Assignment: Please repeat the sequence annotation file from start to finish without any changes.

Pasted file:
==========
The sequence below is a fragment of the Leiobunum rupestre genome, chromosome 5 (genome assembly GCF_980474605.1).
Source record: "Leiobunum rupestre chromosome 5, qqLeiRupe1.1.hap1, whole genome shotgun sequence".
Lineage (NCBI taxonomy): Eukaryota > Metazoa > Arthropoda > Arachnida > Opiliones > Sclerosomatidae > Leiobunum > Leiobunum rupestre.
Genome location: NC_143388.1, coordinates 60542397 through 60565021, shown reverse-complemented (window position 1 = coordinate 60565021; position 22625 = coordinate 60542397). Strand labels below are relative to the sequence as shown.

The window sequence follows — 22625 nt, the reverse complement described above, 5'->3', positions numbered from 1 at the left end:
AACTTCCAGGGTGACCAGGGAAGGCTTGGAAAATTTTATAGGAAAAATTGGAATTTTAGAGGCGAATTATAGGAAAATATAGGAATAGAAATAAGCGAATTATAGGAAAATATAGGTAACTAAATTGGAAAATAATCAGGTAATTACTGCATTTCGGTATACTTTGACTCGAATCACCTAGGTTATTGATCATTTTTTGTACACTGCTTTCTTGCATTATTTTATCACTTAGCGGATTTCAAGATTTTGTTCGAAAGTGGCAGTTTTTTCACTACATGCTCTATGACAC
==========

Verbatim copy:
The sequence below is a fragment of the Leiobunum rupestre genome, chromosome 5 (genome assembly GCF_980474605.1).
Source record: "Leiobunum rupestre chromosome 5, qqLeiRupe1.1.hap1, whole genome shotgun sequence".
Lineage (NCBI taxonomy): Eukaryota > Metazoa > Arthropoda > Arachnida > Opiliones > Sclerosomatidae > Leiobunum > Leiobunum rupestre.
Genome location: NC_143388.1, coordinates 60542397 through 60565021, shown reverse-complemented (window position 1 = coordinate 60565021; position 22625 = coordinate 60542397). Strand labels below are relative to the sequence as shown.

The window sequence follows — 22625 nt, the reverse complement described above, 5'->3', positions numbered from 1 at the left end:
AACTTCCAGGGTGACCAGGGAAGGCTTGGAAAATTTTATAGGAAAAATTGGAATTTTAGAGGCGAATTATAGGAAAATATAGGAATAGAAATAAGCGAATTATAGGAAAATATAGGTAACTAAATTGGAAAATAATCAGGTAATTACTGCATTTCGGTATACTTTGACTCGAATCACCTAGGTTATTGATCATTTTTTGTACACTGCTTTCTTGCATTATTTTATCACTTAGCGGATTTCAAGATTTTGTTCGAAAGTGGCAGTTTTTTCACTACATGCTCTATGACAC